can go to the New Socialist, New Populist, or New Anti-Global-Everything-Except-What’s-Made-By-Peruvian-Peasants-in-a-Holistic-Non-Corporate-Environment
site if I can’t form my own political opinions and
need someone else to spoon feed me a prepackaged political
Keep up the good work—but drop the political and
social editorializing—you’d reach (and retain)
a much wider audience.
If New Farm and its membership is not going to be involved
in politics, public opinion, public education about organic
values beyond money, the big picture of EARTH and how it
is managed—guess which gigantic chemical corporations
will run all the rules that we play under. We damned well
better be involved.
Quite a few years ago I cancelled my subscription to "Organic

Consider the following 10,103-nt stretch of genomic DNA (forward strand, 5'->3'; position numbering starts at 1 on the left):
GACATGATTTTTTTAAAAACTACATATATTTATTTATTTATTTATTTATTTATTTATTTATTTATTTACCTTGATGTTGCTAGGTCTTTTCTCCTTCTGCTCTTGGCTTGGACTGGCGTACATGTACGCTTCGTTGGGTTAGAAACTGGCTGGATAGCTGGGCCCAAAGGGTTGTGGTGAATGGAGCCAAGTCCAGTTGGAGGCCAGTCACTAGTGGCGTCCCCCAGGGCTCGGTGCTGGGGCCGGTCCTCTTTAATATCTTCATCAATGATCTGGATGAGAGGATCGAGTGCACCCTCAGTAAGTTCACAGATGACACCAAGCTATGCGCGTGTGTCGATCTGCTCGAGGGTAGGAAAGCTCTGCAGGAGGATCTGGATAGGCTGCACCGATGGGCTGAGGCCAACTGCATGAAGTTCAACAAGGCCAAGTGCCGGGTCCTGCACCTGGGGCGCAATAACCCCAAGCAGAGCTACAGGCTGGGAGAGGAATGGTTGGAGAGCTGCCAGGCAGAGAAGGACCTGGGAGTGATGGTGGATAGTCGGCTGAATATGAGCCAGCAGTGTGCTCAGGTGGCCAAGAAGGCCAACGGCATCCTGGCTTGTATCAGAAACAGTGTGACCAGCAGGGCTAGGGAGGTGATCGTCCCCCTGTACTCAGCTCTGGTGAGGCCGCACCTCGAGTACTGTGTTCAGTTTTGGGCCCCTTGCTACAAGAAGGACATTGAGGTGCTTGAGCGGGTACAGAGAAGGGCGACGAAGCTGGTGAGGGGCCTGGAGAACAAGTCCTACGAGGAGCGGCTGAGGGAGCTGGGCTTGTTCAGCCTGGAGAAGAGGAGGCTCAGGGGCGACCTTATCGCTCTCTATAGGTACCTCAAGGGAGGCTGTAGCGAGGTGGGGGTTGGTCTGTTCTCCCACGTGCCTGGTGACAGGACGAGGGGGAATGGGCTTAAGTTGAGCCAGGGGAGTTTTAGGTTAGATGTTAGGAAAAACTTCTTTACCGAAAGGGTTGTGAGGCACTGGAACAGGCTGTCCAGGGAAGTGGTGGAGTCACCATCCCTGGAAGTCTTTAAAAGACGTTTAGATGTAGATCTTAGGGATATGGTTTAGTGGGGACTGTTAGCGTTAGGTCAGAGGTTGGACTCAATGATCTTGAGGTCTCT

Gardening" because it started getting more into 'save
the whales' articles than ones about organic gardening.
It may come as a shock to you that not all of the people
who are interested in sustainable, organic farming methods
are from the Birkenstock Brigade: many of us are political
and social traditionalists—conservatives, if you will—that
have become totally irritated by the hijacking and rape
of conservation issues by the activist Left.
We have opted out of the 'green' movement en masse because
words were being put into our mouths and our dollars we
spent being used by activists to promote social engineering
schemes that were offensive to us. The leftists have effectively
alienated large numbers of people who, while politically
and socially conservative, dislike the agribusinesses and
the politics that go with them.
So, politicize to your hearts content, but be aware that,
if you do, I—and a lot of people like me—will